A laboratory and glasshouse evaluation of an anaerobic baffled reactor effluent as a nutrient and irrigation source for maize in soils of KwaZulu-Natal, South Africa.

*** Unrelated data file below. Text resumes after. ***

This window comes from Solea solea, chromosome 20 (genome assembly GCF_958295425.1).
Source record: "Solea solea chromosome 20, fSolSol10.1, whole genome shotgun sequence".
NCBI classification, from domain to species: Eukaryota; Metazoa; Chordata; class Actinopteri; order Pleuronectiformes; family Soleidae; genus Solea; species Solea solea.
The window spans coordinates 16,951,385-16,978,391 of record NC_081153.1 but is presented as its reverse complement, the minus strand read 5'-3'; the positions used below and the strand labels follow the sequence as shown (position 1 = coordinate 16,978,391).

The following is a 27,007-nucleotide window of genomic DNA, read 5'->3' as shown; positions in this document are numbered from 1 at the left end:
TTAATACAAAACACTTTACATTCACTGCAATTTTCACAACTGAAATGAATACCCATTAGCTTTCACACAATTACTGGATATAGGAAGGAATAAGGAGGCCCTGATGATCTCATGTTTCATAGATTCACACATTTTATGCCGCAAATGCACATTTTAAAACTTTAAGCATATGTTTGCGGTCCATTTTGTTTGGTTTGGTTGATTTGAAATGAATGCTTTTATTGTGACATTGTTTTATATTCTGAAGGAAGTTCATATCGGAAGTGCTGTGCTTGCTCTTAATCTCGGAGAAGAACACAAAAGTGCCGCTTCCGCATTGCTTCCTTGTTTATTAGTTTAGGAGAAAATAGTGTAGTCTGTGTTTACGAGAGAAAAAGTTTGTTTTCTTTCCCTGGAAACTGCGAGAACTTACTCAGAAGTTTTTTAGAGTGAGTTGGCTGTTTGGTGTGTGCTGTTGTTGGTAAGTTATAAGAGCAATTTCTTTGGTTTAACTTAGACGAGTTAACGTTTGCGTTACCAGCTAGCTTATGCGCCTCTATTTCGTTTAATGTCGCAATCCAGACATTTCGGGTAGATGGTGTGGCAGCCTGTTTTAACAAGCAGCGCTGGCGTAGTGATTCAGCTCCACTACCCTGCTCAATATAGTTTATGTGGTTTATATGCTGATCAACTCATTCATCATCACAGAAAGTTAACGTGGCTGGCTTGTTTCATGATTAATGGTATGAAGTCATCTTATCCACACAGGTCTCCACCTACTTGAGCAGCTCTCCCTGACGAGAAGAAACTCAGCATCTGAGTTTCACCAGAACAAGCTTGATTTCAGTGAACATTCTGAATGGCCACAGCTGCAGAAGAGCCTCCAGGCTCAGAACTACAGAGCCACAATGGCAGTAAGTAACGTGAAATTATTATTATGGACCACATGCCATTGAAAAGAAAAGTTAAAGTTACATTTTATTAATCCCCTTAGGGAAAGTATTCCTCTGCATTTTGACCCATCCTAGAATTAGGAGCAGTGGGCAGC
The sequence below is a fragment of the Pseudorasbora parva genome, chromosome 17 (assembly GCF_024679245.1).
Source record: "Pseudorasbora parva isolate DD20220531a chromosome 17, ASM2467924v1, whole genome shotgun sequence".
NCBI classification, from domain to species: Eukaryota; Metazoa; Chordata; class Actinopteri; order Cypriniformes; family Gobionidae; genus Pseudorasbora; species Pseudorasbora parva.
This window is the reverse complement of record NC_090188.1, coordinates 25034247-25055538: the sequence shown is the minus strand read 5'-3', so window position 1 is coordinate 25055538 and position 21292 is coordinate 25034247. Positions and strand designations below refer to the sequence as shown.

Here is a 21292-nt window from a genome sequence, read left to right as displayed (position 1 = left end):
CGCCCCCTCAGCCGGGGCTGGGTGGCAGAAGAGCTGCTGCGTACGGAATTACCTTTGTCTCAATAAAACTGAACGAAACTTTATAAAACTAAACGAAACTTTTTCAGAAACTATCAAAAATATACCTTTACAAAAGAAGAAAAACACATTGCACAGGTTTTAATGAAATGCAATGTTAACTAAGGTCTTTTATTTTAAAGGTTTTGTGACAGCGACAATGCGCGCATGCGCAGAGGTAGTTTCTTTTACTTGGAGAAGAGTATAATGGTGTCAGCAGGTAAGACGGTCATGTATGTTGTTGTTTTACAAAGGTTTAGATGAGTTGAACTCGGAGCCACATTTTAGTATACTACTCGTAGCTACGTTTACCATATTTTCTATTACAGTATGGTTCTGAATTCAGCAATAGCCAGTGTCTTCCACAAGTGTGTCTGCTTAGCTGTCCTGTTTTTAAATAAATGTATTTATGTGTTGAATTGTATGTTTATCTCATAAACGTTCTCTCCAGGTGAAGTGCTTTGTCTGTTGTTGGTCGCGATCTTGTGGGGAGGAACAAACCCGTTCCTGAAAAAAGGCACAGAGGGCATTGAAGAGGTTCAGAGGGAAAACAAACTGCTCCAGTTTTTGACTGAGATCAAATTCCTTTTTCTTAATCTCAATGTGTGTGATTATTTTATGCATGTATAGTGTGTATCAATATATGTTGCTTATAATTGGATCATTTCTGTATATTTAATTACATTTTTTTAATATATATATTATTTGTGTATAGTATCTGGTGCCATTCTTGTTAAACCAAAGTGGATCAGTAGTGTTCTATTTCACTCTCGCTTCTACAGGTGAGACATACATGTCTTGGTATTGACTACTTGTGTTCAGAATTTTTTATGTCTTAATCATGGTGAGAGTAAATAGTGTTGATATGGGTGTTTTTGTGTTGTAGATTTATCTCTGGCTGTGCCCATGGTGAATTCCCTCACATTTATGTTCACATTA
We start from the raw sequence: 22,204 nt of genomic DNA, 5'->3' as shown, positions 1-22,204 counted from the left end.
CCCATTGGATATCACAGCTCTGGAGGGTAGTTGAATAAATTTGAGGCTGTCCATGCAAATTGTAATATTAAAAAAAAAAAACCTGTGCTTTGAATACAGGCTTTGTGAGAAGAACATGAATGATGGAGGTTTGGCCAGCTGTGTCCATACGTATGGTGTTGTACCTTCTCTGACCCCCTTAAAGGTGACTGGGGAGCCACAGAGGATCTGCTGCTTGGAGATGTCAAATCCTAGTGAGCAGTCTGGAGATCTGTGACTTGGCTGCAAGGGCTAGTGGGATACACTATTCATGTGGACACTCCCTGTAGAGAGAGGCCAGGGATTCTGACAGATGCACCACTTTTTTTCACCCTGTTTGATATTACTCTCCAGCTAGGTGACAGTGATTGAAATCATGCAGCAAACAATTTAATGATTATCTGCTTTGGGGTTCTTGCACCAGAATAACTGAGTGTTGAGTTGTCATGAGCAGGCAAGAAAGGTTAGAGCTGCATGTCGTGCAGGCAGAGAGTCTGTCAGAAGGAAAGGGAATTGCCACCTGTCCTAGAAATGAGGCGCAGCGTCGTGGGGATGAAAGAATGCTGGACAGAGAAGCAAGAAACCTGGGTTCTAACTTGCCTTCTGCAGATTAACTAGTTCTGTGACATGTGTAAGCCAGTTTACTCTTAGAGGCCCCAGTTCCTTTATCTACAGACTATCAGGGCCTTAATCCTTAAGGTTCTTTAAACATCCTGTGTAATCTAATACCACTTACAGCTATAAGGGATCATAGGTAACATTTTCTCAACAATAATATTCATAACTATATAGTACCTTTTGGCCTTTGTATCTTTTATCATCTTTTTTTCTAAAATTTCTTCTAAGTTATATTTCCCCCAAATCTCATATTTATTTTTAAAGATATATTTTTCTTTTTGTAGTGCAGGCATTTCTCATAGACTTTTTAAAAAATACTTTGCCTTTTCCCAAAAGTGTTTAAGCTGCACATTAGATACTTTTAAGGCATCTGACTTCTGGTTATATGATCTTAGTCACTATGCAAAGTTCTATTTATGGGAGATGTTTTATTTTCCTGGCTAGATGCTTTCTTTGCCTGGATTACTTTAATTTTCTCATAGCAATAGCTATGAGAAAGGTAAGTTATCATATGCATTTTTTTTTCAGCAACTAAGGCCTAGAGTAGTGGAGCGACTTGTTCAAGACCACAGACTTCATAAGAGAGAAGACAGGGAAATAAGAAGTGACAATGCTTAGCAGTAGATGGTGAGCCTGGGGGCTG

Scarcity of water for irrigation is a serious hindrance for small-scale farmers in sub-Saharan Africa. The use of good quality water for irrigation has resulted in increasing pressure on such water which has prompted sourcing of wastewater as an alternative. One possibility, being investigated by eThekwini Water and Sanitation (Durban, South Africa), is to install anaerobic baffled reactors within local communities to treat wastewater to allow its use for agriculture. The success of wastewater irrigation depends on the ability of the soil to assimilate the water, nutrients and any other contaminants that are applied to it. The aim of this project was to investigate the potential of an anaerobic baffled reactor (ABR) effluent as both an irrigation and nutrient source for use in peri-urban agriculture. The effluent was slightly alkaline (pH 7.40–7.60) and in class C2S1 (medium-salinity/low sodicity water) according to the United States Soil Salinity Laboratory classification for irrigation waters. It was very low in heavy metals, values being below permissible levels according to the Food and Agricultural Organisation (FAO) of the United Nations and the South African Department of Water Affairs and Forestry (DWAF) guidelines for water use in agriculture. The total solids were low thus particulate matter was minimal with a greater concentration of the major elements found in solution. An investigation was carried out to ascertain the behaviour of the effluent when applied to soil and how the soil was able to adsorb plant nutrients from it. A soil column study was undertaken in the laboratory with three contrasting soil types namely a sandy soil (Longlands, E horizon), an organic soil (Inanda, A horizon) and a clayey soil (Sepane, A horizon). The effluent was leached through the soil while distilled water was concurrently used as a control. Results indicated that after application of 16 pore volumes, leachates from the columns contained concentrations of Na, equal to that in the incoming effluent for all soils. The concentrations of Ca and Mg were lower in the leachates than in the original effluent indicating adsorption in the soils. Phosphorus was the element that was most strongly adsorbed in all soils. While its adsorption in the Ia could be attributed to organic matter and the presence of iron oxides and oxyhydroxides, the clay type and amount in the Sepane was likely to have been responsible for P adsorption. The NO₃-N, which was initially low in the effluent, increased as leaching progressed, while the NH₄-N decreased. In the water-leached columns, elements were leached out of soil because none were added with the water. At the end of leaching, columns were allowed to drain and then sectioned into 2 cm segments. The 0-2 cm, 8-10 cm and 14-16 cm segments representing the top, middle and bottom parts of the column were analysed for inorganic-N, phosphorus and potassium. The elemental content of the 0-2 cm segment was significantly higher (p<0.05) than the lower segments in all columns for soluble P in all soils. This reflects the immobile nature of P in soils and confirmed the high amounts of P retained by the soils. There were significant differences between the effluent and the water-leached soils in terms of P retention. The amount of inorganic-N and K in the top layer was not significantly different from the other layers. In the Ia 0–2 cm segment, a pH increase of about 1.3 pH units was recorded in the effluent-leached columns when compared to the equivalent segment in the water-leached columns. A glasshouse study was undertaken to assess the availability to maize of nutrients from the effluent. Maize was grown for 6 weeks in pots filled with the same soil types used in the columns study except that a similar sandy soil, Cartref (Cf, E horizon), replaced the Lo due to inadequate availability of the latter. Fertilizer (N, P and K) was applied at the full recommended rate, half the recommended rate and zero fertilizer for each of the three soils used. This corresponded to 0, 100, 200 kg N ha⁻¹ for all soils; 0, 40, 80 kg P ha⁻¹ and 0, 50, 100 kg K ha⁻¹ for the Cf; 0, 10, 20 kg P ha⁻¹ and 0, 102.5, 205 kg K ha⁻¹ for Ia; and 0, 30, 60 kg P ha⁻¹ and 0, 5, 10 kg K ha⁻¹ for Se. Lime was applied to the Ia soil at the rate of 10 t ha⁻¹. Plants were watered with either effluent or tap water. Dry matter yield and nutrient concentrations for effluent-irrigated maize were significantly higher (p<0.05) than for all equivalent fertilizer applications in the water-irrigated plants. The unfertilized effluent-irrigated plants were not significantly different from the fertilized water-irrigated plants, but performed as well as the water-irrigated plants at half fertilization irrespective of soil type. Phosphorus deficiency was observed in the Ia and Se soils but not in the Cf soil, irrespective of fertilizer treatment. Plants grown on the Cf soil irrigated with effluent and fully fertilized had the highest above-ground dry matter yield (4.9 g pot⁻¹) and accumulated the most nutrients namely N, P, K, Ca and Mg than all other treatments. After harvest the most marked changes had occurred in the Cf soil for P as the effluent-irrigated soils were significantly higher (p<0.05) than the water-irrigated soils reflecting the P input from the effluent. The effect of effluent on soil and plants was further investigated by planting maize on the Ia soil without lime application. Plants that received effluent irrigation and no lime had significantly higher (p<0.05) dry matter yields and accumulated more N, P and K than the water-irrigated with no lime as well as the equivalent limed treatments. This suggests an interaction effect between the lime and the effluent with its effects obvious on above-ground dry matter yield and plant N, P and Mg. A soil column experiment using the Cf, Ia and Se soils and planted with maize was conducted to assess the ability of plants to take up nutrients with concurrent leaching. Plants from the Cf soil recorded the lowest above-ground dry matter yield which was observed from the less vigorous growth as compared to plants in the Ia and Se soils. This growth pattern could also be explained by the low N accumulation in the plants from the Cf soil. Unlike N, P in plants grown on the Cf soil was significantly higher (p<0.05) than in the plants on the Ia and Se soils, despite having the least P gain from the effluent. The readily available P triggered both more uptake and also greater losses through leaching. The rate at which P was being supplied from the effluent was greater than its uptake by the plants and with limited capacity to hold onto P in this sandy soil there was inevitably loss though leaching. A pot experiment was conducted to investigate the interaction effects between lime and effluent. Lime type (calcium hydroxide or dolomite) was applied to two acidic top soils namely Inanda and Avalon at 0%, 25%, 50%, 75% and 100% of the recommended rates for these soils. Maize was planted and after 6 weeks it was harvested and evaluated for above-ground dry matter yields and plant nutrient concentrations. Non-significant effects were recorded for above-ground dry matter, N, P and K as a result of altering the liming rate and type within each soil. The effects of lime application were apparent in the soils after harvest as increasing the lime rate caused an increase in pH and an inverse relationship with the exchangeable acidity and acid saturation in soils, as expected. Although the unlimed treatments did not impact on the acidity as much as the limed treatments, effluent irrigation was shown to reduce soil acidity after harvest when compared to the soils at the beginning of the experiment. Phosphorus accumulation in plants was also unaffected by either lime rate or type which showed that effluent irrigation could influence P availability and further liming would not accrue benefits to the soil so as to influence plant P uptake. Based on these data, ABR effluent could be perceived as a resource rather than a waste product. It could conveniently be used for irrigation provided there is soil and plant monitoring to assess build-up of elements especially in the long term. Further investigations have to be carried out on other crop types both in the field and glasshouse to ascertain nutrient uptake and effect on different soil types.